Quotes

[first lines]
Valet: Is everything okay, sir?
William Hundert: Fine, thank you. Here.
[reaches into his pocket]
William Hundert: Let me, uh...
Valet: That's not necessary, sir.
[walks away]
William Hundert: [narrating] As I've gotten older, I realize I'm certain of only two things. Days that begin with rowing on a lake are better than days that do not. Second, a man's character is his fate. And as a student of history, I find this hard to refute. For most of us our stories can be written long before we die. There are exceptions among the great men of history, ...
See more »

Connections

References Breathless (1960) See more »

Soundtracks

Funk 49
Written by Jim Fox, Joe Walsh, and Dale Peters
Performed by James Gang
Courtesy of MCA Records
Under license from Universal Music Enterprises
See more »

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User Reviews

 
A truly great idea in mediocre clothing
27 November 2002 | by kcrawfordSee all my reviews

I can see exactly why comparisons to Dead Poets' Society abound. Having attended boarding school and developed an irrational attachment to that film at the time, I have since discarded it like an overworn leisure suit, and tried to move on to more interesting fare. But honestly, this film made me think -- in all the ways that school should have, and the DPSociety didn't even try to.

Robin Williams has never starred in a thinking man's film, which is why, in the end, the comparison between the two movies doesn't hold up. To get The Emperor's Club, you have to actually grasp why someone might be inspired by history -- by a time when men could truly fail, or conquer, or establish a foothold in eternity. The fact that we know Socrates existed is astounding. It is luck. If James Carville goes down in history it will be an accident, if a likely one. The point of this film is that difference -- the difference between men whose character demands to be remembered, and men whose character demands to be forgotten. It is also the story of two systems of reward and recognition -- one that produced Plato and one that produced Jerry Springer. That is why we study history, as the movie says. To learn from and be inspired by the great leaders who came before us, and to overcome the moral mediocrity of the modern world.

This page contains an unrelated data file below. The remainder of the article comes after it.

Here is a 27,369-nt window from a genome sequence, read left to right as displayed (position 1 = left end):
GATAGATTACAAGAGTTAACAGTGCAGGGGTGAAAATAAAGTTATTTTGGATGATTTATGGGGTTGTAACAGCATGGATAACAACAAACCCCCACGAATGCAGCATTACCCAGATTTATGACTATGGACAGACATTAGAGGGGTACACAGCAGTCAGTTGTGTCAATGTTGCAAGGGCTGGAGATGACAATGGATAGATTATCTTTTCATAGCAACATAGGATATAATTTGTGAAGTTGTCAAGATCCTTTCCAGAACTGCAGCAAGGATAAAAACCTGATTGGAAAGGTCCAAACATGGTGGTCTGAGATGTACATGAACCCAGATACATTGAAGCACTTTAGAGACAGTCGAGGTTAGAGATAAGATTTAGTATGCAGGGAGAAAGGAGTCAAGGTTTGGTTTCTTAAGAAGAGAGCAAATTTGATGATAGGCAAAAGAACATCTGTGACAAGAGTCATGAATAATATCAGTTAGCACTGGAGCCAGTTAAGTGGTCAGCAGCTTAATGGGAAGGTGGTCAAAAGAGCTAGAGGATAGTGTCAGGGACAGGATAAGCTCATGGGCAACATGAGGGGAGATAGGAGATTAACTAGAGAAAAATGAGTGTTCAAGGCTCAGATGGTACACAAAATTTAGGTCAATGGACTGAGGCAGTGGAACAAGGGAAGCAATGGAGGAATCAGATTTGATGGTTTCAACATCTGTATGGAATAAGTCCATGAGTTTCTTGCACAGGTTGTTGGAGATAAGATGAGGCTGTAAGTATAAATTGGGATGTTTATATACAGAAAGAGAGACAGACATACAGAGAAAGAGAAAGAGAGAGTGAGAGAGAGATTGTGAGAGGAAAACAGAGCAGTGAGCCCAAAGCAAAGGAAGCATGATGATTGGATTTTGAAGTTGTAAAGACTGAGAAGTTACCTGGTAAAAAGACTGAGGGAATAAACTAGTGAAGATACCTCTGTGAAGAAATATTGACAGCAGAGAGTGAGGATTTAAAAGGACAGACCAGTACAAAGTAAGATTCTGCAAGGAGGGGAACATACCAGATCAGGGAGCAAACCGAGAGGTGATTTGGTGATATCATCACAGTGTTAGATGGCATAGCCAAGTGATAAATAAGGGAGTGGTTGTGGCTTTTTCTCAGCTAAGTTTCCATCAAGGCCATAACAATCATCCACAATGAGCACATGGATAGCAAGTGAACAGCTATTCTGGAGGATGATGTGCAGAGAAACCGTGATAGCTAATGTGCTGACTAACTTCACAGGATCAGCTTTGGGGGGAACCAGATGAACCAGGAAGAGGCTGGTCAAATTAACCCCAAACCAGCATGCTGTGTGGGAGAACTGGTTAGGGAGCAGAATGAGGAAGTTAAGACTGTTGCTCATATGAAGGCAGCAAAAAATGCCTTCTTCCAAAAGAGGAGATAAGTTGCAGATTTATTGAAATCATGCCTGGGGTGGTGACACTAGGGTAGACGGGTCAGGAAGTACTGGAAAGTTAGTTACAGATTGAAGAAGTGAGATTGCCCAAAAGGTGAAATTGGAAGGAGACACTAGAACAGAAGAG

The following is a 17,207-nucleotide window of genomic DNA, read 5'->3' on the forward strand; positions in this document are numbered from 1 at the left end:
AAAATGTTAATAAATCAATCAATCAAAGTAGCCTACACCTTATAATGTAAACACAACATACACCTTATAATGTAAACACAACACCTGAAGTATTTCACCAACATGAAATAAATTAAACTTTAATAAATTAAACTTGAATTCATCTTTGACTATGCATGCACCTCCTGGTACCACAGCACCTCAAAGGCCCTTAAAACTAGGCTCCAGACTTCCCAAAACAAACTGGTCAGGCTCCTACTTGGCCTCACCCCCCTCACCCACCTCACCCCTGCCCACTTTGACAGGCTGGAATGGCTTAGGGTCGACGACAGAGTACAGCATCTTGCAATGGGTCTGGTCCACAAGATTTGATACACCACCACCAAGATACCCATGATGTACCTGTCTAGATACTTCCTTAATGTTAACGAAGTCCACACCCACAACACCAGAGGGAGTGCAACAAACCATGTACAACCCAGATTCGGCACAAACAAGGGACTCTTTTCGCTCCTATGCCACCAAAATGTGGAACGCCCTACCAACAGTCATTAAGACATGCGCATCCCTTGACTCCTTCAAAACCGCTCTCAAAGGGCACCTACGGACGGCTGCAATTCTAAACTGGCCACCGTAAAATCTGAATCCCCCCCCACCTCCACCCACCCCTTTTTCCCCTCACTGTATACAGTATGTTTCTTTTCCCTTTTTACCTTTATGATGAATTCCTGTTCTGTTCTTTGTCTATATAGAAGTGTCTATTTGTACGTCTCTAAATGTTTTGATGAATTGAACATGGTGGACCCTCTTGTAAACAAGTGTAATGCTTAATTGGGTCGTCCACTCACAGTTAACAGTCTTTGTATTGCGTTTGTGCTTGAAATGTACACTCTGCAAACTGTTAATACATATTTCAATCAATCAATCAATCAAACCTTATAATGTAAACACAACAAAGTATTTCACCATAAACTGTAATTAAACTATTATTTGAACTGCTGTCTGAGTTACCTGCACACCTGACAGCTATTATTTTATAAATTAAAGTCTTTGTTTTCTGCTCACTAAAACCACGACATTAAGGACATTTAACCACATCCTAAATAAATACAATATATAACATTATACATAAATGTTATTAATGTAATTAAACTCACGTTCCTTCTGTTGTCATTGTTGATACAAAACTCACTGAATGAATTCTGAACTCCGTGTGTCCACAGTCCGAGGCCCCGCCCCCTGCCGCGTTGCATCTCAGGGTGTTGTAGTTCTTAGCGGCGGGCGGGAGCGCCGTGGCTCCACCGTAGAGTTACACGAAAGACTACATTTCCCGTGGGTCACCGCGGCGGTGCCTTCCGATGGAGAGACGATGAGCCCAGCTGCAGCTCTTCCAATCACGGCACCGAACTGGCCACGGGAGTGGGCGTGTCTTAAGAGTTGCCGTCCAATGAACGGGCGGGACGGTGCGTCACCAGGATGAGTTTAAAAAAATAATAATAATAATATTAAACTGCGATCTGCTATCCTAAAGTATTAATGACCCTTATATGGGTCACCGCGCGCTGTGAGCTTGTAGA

But, as the film concludes, great men are no longer chosen to lead. The Emperor's Club, while cloaked in the guise of a charming elitist flick, is actually a tale of profound disappointment and disillusionment regarding human society. The few great men who are left exist in the shadows, while the ignorant grandstanders wield political power. We elect them; we are in their hands. And it is all because of a lack of awareness, a lack of knowledge, and a lack of history. People don't vote for principle -- they vote for rhetoric. And it shows.

I was not expecting too much from this movie, other than the always pleasurable experience of watching Kevin Kline. But, wrapped up in the sentimental moralizing, there was the story of a great man doing the only great thing left: trying to bring others out the darkness. His success or failure is as immaterial as the execution of Socrates -- it really is the thought that counts.